Lancashire Number Plates And POGBA Football Reg Plate
A survey by a UK leasing company has revealed the most loved features Lancastrians would love to see on their number plates.
The vote, which was conducted by Leasing Options, revealed that Blackpool Tower, Peter Kay and The Pennines would appear on number-plates in Lancashire if it could be decided by public vote.
The survey asked 2,000 residents to identify the most iconic features of the 20 largest counties across England, including Lancashire.
In a bid to celebrate what makes Britain great the vehicle leasing company has now created new number plate designs showing these features, although unfortunately, the actual number plates are not available to buy.
The number plate designed for Lancashire showcases the Blackpool Tower as the most voted for quintessential feature, as well as a red rose and the words: "D'ya want a Flake in that love."
The top five greatest things in Lancashire include:
Blackpool Tower (24%)
The Blackpool Illuminations (19%)
A red rose (19%)
The Pennines (14%)
Peter Kay (9%)
Other key features of Lancashire which just missed out on the top 5 include a hotpot and the Pleasure Beach.
Mike Thompson, Brand Manager at Leasing Options said: “British drivers are passionate about their car aesthetics, but at the end of the day, a Ford Fiesta is a Ford Fiesta, no matter how shiny and clean.
“Using quirky interior accessories is one way to personalise your vehicle, but we believe showcasing your home county through an eye-catching number plate would be an amazing way to show off your home pride.
“They say home is where the heart is, and we want to help Brits everywhere wear their hearts on their car.”
POGBA Reg Plate
The POG 8A plate had a reserve of just £350 but caught the imagination of bidders at the DVLA auction as it skyrocketed in price.
The £89million Manchester United midfielder, who’s preparing for the Europa League final, understandably wasn’t at the auction in Cheltenham, and it’s not known if a representative of his won the sale.
Pogba’s saw off plenty of other football player plates, too, including Chelsea striker Diego Costa.
CO11 STA sold for a measly £700 – but then again the world class striker wouldn’t have much need for it if he moves to China.
The football theme continued with Leicester’s title winning defensive pairing of Robert Huth and Wes Morgan up for sale.
HUT 7H scored £700 while MO17 GAN went under the hammer for the more sizeable sum of £6,500.
The auction also sold off a host of other popular plates including TW17 TER for £4,600 to social media fiends, while shopping fans took home NEW 1OOK for £8,000.
For drivers with a sense of humour given the current British climate, SU14 NNY, SU17 TAN and SU17 SET all proved popular selling for £11,000, £11,500 and £1,300, respectively.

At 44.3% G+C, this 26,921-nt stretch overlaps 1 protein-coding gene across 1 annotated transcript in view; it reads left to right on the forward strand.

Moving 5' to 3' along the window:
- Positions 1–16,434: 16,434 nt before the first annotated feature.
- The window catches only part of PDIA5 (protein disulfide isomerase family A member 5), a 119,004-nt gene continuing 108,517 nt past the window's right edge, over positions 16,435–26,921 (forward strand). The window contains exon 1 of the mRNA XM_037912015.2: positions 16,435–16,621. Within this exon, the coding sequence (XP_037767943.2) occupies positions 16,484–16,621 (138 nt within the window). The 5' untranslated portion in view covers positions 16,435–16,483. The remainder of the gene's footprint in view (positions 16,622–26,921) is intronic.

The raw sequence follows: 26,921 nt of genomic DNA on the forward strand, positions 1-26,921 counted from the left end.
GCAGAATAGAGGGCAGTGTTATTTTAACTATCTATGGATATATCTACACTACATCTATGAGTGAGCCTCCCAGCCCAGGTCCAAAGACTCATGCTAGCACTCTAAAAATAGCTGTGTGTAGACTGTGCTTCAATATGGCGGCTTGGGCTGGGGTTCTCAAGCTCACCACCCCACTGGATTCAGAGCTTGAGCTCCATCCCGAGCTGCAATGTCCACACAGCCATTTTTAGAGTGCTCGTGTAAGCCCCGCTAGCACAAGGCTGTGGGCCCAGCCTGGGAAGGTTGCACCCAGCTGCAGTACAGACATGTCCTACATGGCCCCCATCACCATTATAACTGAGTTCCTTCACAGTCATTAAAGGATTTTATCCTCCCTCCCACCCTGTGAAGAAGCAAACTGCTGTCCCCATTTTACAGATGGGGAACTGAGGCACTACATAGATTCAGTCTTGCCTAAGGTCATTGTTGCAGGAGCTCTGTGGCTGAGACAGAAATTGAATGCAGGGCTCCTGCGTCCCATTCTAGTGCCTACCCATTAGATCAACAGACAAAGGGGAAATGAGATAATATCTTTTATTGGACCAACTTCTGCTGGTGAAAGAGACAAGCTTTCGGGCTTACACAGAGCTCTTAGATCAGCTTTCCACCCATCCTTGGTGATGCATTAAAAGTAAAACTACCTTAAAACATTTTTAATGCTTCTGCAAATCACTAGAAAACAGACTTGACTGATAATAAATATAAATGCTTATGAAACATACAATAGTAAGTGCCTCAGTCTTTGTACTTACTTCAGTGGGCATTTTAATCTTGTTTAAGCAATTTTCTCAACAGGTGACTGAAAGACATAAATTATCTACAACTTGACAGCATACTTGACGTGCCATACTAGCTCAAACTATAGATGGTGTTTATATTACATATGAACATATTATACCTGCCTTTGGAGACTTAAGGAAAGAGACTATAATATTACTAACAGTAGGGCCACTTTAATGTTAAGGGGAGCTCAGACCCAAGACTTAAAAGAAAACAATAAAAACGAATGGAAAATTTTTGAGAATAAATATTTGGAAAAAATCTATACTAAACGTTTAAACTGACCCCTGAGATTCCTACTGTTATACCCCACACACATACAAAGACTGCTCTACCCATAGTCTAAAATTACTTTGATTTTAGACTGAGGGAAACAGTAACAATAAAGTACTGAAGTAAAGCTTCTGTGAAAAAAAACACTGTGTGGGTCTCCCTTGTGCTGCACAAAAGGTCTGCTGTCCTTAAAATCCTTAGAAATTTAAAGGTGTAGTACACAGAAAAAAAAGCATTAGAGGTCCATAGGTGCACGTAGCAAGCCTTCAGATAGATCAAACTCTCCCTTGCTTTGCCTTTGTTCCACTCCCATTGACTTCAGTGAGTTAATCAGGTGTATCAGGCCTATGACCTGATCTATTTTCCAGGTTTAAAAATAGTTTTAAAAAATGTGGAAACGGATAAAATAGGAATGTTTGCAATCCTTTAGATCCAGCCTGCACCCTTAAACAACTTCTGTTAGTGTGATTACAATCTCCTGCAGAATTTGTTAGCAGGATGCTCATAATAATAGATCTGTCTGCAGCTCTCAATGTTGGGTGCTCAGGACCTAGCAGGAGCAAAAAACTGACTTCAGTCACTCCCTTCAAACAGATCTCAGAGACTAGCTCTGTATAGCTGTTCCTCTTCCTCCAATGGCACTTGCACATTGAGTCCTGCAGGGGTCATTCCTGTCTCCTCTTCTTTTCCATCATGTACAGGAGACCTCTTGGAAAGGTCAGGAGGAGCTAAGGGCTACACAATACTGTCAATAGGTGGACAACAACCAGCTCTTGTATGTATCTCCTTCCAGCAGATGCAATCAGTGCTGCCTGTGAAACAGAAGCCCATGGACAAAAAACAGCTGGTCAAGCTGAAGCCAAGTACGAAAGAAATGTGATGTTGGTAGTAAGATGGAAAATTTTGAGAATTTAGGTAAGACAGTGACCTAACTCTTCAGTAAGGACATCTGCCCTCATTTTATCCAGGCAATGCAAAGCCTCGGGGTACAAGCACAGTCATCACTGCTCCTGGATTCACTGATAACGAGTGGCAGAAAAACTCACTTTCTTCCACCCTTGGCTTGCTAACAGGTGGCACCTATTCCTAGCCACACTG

While Pogba’s was the most expensive of the most recent three day auction, it’s some way short of taking the crown for priciest plate ever.
That honour goes to 25 O which netted a remarkable £518,000 when it was sold in 2014 to a Ferrari dealer and is believed to now be on a Ferrari 250SWB formerly owned by Eric Clapton.
We’re a nation of personalised plate lovers with £2billion raised for the Treasury at the DVLA’s specialised number plate auctions over the last 25 years.
How close a series of letters or numbers are to a real name of word: if the match quality is high (and the numbers and letters are very convincing in making a popular word), the value of the registration plate will be higher. This means that a match like 5IMON, for the name Simon, will be worth a lot more than a more obscure set of letters and numbers that are not as convincing a match, such as S17 MMM for the name Sam.
The style of the plate: this means establishing if it is a new-style plate, an older-style format or if it is dateless or Irish, for instance. Other options are that it is a prefix-style plate or a suffix-style plate. New-style number plates, which have been produced since 2001, tend to be the least valuable because they are a bit less appealing to some collectors, plus the rule about not having plates that are newer than your car can also come into play, putting people off from buying a newer-style plate for their older car. Prefix-style number plates, which were in production between 1983 and 2001 can be more popular as more vehicles are entitled to have those licence numbers, and they may have fewer characters in total. Suffix-style plates, issued from 1963 to 1983 are relatively rare, which means they can attract higher prices than prefix-style plates and newer designs. Dateless number plates, also known as cherished number plates, were produced between 1903 and 1963 and are nearly always the most valuable number plate configurations; they have fewer digits and their dateless nature means that people can hide the age of their car. Irish number plates are similar to dateless number plates, especially because they don’t have a year identifier. They also tend to be cheaper than other types of vehicle registration plates.
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